The 400-year-old Char-Su-Ka-Hauz, known as the Gulzar Houz fountain, has met its fate as the entire historical site has undergone complete reconstruction. Presently, the structure is barricaded and concealed under a green cloth, hiding the remnants of the once-iconic fountain that was originally constructed during the Qutb Shahi dynasty. The project to reconstruct the fountain has been undertaken by Deccan Terrain Heritage, with supervision from the Quli Qutub Shah Urban Development Authority (QQSUDA).
Char-Su-Ka-Hauz, meaning the ‘cistern of four cardinal points’, was originally constructed approximately 350 feet away from the four surrounding kamaans. The architectural layout of the structure was meticulously planned by Mir Momin Astarabadi, who served as the first prime minister under Mohammed Quli Qutub Shah’s rule.Comparing archival images from the late 19th century and the 1914 Munn Maps, it is evident that the dimensions of the fountain basin, which used to measure 16 meters in diameter, have significantly reduced to just eight meters.
In February, a partial dismantling of the fountain sparked rumors of its complete demolition. The Gulzar Houz fountain, which was originally adorned with trees, has a rich historical significance as it is part of a collection of monuments that includes the Char Kaman or the four arches. However, due to issues like littering, it was later converted into a covered fountain. Over time, the fountain has also become a canvas for political slogans and is often decorated with colorful plastic during rallies. Additionally, the ground level surrounding the fountain has been raised by about one foot due to frequent road construction projects.
In response to the criticism, Mir Khan, from Deccan Terrain Heritage and responsible for the project under the MA&UD, defended the chosen approach by explaining that the deliberate decision to use concrete instead of limestone mortar was made due to practical considerations. Khan argued that maintaining a limestone mortar structure would be challenging due to the heavy traffic flow in the area. Instead, they opted to recreate the fountain based on archival images, incorporating the design elements of the Pathergatti parapet wall for the basin. While Khan defended the ongoing work, concerns persisted regarding the utilization of modern materials and techniques in the reconstruction of this historically significant structure.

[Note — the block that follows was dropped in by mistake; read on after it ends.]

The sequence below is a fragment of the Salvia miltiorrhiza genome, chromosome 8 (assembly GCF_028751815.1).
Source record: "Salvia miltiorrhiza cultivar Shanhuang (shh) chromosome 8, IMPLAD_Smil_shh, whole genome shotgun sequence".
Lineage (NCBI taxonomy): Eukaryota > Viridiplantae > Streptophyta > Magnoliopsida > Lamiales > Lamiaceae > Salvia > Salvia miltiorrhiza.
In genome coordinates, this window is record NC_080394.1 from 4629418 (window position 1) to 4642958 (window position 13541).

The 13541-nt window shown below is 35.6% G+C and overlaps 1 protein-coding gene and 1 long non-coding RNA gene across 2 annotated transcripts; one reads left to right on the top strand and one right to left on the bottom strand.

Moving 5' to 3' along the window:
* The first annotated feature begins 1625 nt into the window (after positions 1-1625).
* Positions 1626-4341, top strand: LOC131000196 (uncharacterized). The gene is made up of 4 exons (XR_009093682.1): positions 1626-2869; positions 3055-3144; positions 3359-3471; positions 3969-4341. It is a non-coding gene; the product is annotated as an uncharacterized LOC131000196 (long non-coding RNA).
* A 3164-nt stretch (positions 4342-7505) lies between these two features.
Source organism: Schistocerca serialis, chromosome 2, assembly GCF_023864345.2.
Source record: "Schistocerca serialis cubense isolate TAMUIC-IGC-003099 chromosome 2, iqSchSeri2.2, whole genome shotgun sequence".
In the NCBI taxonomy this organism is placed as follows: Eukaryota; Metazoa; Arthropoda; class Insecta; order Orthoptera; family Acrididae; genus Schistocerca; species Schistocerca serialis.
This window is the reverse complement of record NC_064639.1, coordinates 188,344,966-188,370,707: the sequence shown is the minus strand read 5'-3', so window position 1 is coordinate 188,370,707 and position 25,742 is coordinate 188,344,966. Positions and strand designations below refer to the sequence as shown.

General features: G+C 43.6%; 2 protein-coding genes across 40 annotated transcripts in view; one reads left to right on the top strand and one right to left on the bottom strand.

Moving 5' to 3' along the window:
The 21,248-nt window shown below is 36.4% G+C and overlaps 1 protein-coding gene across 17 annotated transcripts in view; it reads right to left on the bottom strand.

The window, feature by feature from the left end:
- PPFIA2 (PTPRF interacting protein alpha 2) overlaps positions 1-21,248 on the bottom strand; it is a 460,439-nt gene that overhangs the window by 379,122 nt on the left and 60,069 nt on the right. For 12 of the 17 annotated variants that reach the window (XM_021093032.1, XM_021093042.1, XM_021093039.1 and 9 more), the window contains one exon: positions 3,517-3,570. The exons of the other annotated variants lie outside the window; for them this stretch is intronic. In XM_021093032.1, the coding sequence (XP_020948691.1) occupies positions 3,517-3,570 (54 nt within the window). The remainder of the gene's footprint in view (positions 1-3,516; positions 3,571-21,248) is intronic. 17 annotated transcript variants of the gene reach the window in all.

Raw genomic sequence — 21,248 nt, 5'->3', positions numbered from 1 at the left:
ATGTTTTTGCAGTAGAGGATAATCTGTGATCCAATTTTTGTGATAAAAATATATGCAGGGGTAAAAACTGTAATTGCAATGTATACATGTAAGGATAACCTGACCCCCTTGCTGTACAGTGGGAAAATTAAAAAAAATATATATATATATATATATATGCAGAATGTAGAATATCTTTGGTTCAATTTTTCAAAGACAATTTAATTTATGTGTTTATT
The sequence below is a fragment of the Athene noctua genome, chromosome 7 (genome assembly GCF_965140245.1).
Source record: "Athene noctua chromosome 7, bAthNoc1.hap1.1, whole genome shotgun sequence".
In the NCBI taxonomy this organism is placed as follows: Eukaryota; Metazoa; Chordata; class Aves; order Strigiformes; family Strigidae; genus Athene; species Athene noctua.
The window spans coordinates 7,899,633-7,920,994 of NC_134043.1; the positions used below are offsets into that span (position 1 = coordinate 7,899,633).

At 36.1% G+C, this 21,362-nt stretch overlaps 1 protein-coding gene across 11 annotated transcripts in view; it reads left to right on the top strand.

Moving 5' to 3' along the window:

Anuradha Reddy, the convenor of the Indian National Trust for Art and Cultural Heritage, shared the importance of the State government implementing systems that guarantee the authenticity of conservation efforts. Expressing her disappointment, she said “When I visited the site, I noticed significant excavation work being carried out, which raised doubts about the true intent of the project. Rather than focusing on restoration, it seemed more inclined towards reconstruction.” Reddy strongly advocated for peer-review processes and the active involvement of stakeholders to ensure the preservation of historical structures’ integrity.
In addition to its architectural significance, the Char-Su-Ka-Hauz fountain also served as a crucial drinking water source for the Qutub Shahi army. Officials from the Quli Qutub Shah Urban Development Authority (QQSUDA) acknowledged that the fountain had fallen into disrepair over the years due to a lack of maintenance, resulting in substantial damage and rendering it non-functional for several decades.
However, efforts are underway to restore its functionality, with the expectation that the fountain will be operational again within the next two months.